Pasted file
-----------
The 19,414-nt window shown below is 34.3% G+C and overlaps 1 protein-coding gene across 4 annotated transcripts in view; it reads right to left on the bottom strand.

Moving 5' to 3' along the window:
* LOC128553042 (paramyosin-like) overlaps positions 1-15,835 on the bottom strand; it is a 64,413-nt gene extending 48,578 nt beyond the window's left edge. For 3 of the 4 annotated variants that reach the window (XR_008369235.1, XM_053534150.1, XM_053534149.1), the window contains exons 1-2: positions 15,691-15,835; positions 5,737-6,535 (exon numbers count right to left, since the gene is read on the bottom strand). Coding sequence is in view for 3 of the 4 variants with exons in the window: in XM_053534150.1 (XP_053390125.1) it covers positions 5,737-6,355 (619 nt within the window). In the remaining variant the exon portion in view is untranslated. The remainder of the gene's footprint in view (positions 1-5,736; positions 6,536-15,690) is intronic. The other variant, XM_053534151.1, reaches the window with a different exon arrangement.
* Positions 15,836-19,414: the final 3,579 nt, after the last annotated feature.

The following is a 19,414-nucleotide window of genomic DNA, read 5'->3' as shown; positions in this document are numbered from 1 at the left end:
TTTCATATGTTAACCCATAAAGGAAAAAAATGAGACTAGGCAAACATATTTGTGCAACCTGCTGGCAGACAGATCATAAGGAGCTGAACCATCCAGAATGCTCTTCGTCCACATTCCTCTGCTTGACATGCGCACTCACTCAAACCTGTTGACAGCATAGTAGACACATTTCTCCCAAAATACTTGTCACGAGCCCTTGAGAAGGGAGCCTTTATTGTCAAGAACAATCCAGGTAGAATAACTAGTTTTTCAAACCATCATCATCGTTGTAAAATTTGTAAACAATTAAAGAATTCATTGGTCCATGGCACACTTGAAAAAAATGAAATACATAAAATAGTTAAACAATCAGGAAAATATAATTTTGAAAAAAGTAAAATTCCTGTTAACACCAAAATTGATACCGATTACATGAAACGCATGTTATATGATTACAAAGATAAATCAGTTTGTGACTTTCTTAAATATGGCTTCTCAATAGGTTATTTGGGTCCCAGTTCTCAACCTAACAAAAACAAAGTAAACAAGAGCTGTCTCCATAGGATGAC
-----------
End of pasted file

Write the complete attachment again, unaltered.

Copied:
The 19,414-nt window shown below is 34.3% G+C and overlaps 1 protein-coding gene across 4 annotated transcripts in view; it reads right to left on the bottom strand.

Moving 5' to 3' along the window:
* LOC128553042 (paramyosin-like) overlaps positions 1-15,835 on the bottom strand; it is a 64,413-nt gene extending 48,578 nt beyond the window's left edge. For 3 of the 4 annotated variants that reach the window (XR_008369235.1, XM_053534150.1, XM_053534149.1), the window contains exons 1-2: positions 15,691-15,835; positions 5,737-6,535 (exon numbers count right to left, since the gene is read on the bottom strand). Coding sequence is in view for 3 of the 4 variants with exons in the window: in XM_053534150.1 (XP_053390125.1) it covers positions 5,737-6,355 (619 nt within the window). In the remaining variant the exon portion in view is untranslated. The remainder of the gene's footprint in view (positions 1-5,736; positions 6,536-15,690) is intronic. The other variant, XM_053534151.1, reaches the window with a different exon arrangement.
* Positions 15,836-19,414: the final 3,579 nt, after the last annotated feature.

The following is a 19,414-nucleotide window of genomic DNA, read 5'->3' as shown; positions in this document are numbered from 1 at the left end:
TTTCATATGTTAACCCATAAAGGAAAAAAATGAGACTAGGCAAACATATTTGTGCAACCTGCTGGCAGACAGATCATAAGGAGCTGAACCATCCAGAATGCTCTTCGTCCACATTCCTCTGCTTGACATGCGCACTCACTCAAACCTGTTGACAGCATAGTAGACACATTTCTCCCAAAATACTTGTCACGAGCCCTTGAGAAGGGAGCCTTTATTGTCAAGAACAATCCAGGTAGAATAACTAGTTTTTCAAACCATCATCATCGTTGTAAAATTTGTAAACAATTAAAGAATTCATTGGTCCATGGCACACTTGAAAAAAATGAAATACATAAAATAGTTAAACAATCAGGAAAATATAATTTTGAAAAAAGTAAAATTCCTGTTAACACCAAAATTGATACCGATTACATGAAACGCATGTTATATGATTACAAAGATAAATCAGTTTGTGACTTTCTTAAATATGGCTTCTCAATAGGTTATTTGGGTCCCAGTTCTCAACCTAACAAAAACAAAGTAAACAAGAGCTGTCTCCATAGGATGAC